Finance & Development, June 2019, Vol. 56, No. 2 PDF version

Book Reviews

In Transition

Richard Pomfret

The Central Asian Economies in the Twenty-First Century: Paving a New Silk Road
Princeton University Press, Princeton, NJ, 2019, 328 pp., $45.00

With his previous works, Richard Pomfret has already established himself as one of the leading scholars of the five central Asian economies: Kazakhstan, the Kyrgyz Republic, Tajikistan, Turkmenistan, and Uzbekistan. His new book, The Central Asian Economies in the Twenty-First Century: Paving a New Silk Road , is very timely given the increased interest by policymakers, investors, and scholars in the region since the transition of power in Uzbekistan in 2016 following the death of the country’s long-serving president. The size, location, and recent political and economic reforms in Uzbekistan have had an impact on the rest of central Asia, boosting regional cooperation, cross-border trade, and greater connectivity. Global political dynamics and the growing economic influence of China in this part of the world have also stimulated interest in Pomfret’s book.

Pomfret takes the reader through the economic transitions of these five former Soviet republics—from centrally planned economies to independent states—with different degrees of market systems and openness to trade and investment. He outlines three major economic shocks faced by all central Asian countries starting in 1991: dissolution of the Soviet Union, transition from central planning, and hyperinflation. The book describes the diverse strategies used by these countries in dealing with these shocks, from the open market approach of the Kyrgyz Republic to the slow reform policies of Uzbekistan (until 2017) and the closed economy of Turkmenistan. Pomfret also analyzes the role of natural resources in the economic development of central Asia, with Kazakhstan being the major beneficiary of the oil development of the past two decades.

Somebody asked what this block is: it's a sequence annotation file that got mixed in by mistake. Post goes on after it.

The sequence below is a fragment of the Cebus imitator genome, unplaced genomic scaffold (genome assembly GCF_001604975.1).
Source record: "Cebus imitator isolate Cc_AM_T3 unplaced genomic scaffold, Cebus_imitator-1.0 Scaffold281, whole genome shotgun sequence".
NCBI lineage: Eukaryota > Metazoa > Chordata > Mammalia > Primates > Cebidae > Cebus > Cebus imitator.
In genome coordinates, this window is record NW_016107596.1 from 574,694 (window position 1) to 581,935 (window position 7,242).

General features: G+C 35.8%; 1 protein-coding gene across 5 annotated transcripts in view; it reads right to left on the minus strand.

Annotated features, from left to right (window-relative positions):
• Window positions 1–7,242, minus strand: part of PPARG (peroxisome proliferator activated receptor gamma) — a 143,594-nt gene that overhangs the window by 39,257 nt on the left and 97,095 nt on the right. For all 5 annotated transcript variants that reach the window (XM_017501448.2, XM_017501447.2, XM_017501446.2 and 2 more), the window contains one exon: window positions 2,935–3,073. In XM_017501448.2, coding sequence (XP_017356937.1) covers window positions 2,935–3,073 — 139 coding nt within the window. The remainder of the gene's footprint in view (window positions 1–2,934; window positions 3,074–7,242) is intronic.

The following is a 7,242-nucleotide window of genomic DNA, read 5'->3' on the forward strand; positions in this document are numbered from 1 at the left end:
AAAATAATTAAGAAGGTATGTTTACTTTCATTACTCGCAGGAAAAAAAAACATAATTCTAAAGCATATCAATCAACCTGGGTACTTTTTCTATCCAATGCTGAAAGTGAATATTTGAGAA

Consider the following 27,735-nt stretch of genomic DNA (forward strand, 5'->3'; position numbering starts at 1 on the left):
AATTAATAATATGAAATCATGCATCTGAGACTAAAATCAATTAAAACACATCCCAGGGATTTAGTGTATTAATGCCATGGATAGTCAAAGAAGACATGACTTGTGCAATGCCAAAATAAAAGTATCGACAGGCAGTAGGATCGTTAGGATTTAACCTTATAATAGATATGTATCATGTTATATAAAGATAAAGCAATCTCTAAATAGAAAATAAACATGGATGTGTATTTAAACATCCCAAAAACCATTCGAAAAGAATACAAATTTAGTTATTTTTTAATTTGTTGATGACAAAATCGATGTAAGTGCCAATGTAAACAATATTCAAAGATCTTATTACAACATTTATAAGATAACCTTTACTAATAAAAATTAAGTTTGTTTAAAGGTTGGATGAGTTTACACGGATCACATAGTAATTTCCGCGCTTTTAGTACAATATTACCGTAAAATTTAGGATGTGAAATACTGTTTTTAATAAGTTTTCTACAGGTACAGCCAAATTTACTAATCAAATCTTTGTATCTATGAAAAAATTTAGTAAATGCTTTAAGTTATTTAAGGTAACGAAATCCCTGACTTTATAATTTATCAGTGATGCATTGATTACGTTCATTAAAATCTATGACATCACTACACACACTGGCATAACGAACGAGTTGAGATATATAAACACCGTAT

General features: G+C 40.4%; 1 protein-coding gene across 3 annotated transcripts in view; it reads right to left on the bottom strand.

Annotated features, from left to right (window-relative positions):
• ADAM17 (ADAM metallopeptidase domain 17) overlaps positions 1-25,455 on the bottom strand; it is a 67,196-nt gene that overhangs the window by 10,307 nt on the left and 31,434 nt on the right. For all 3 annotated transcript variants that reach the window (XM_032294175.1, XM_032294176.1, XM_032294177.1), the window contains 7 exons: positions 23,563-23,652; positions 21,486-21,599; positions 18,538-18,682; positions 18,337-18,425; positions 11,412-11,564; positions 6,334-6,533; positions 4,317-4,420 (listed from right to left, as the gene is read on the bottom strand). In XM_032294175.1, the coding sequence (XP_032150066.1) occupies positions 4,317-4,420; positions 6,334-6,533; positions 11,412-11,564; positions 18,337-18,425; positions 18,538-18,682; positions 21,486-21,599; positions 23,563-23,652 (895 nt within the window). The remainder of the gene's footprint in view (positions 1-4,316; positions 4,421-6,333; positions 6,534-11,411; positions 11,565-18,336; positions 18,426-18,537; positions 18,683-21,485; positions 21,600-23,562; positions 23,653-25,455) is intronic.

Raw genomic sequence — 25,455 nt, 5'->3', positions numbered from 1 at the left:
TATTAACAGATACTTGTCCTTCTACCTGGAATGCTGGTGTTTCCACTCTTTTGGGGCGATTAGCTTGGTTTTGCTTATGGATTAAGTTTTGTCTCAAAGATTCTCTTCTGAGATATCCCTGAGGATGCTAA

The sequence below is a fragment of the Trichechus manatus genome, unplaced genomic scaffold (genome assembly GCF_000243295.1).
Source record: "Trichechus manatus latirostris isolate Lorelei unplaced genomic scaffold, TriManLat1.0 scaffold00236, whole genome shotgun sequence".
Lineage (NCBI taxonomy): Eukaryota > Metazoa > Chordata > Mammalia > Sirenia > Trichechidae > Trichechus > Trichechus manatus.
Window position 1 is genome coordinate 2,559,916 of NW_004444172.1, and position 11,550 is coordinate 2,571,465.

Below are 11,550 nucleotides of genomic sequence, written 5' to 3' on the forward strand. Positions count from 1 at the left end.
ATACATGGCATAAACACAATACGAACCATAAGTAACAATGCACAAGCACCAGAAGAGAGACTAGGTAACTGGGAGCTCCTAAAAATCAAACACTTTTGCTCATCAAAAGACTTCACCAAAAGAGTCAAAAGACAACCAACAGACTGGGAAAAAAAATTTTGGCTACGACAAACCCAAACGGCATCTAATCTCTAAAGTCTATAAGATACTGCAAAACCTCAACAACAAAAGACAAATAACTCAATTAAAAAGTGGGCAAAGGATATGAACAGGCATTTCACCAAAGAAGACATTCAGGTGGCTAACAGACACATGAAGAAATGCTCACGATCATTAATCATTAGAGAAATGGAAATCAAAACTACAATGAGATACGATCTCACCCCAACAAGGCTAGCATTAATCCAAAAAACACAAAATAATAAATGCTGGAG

The book provides a detailed description of the evolution of the political economy of these five countries. Pomfret demonstrates deep knowledge of the economic models and government policies of each country since its independence. The book also analyzes the impact of different external forces on central Asian countries, with particular emphasis on the Russia-led Eurasian Economic Union and the impact of trade and investment ties with China.

A particular focus of the book is the challenges and opportunities of regional cooperation in central Asia. Unfriendly and sometimes tense relations between some countries have restricted opportunities for intraregional trade and infrastructure development. With the significant investments in infrastructure by these countries’ governments and international financial institutions as well as by foreign investors, conditions are favorable to increase regional integration, maximize the transit potential of the region, and restore the historic role of central Asia as the crossroads of the silk roads connecting Asia and Europe. Pomfret expands on this potential in the last chapter of his book, expressing cautious optimism for central Asia to restore its historic influence.

Pomfret’s book would have been stronger if it had focused more on the private sector’s perspective on national and regional economic development models and on the links between foreign direct investment, employment, and hard and soft infrastructure development for better connectivity and trade.

Overall, the book makes a significant contribution to the study of the evolution of the economies of central Asia and to evaluating the potential of these countries to meet the challenges and opportunities of the 21st century.

MAMUKA TSERETELI, senior fellow, Central Asia-Caucasus Institute at the American Foreign Policy Council

Opinions expressed in articles and other materials are those of the authors; they do not necessarily reflect IMF policy.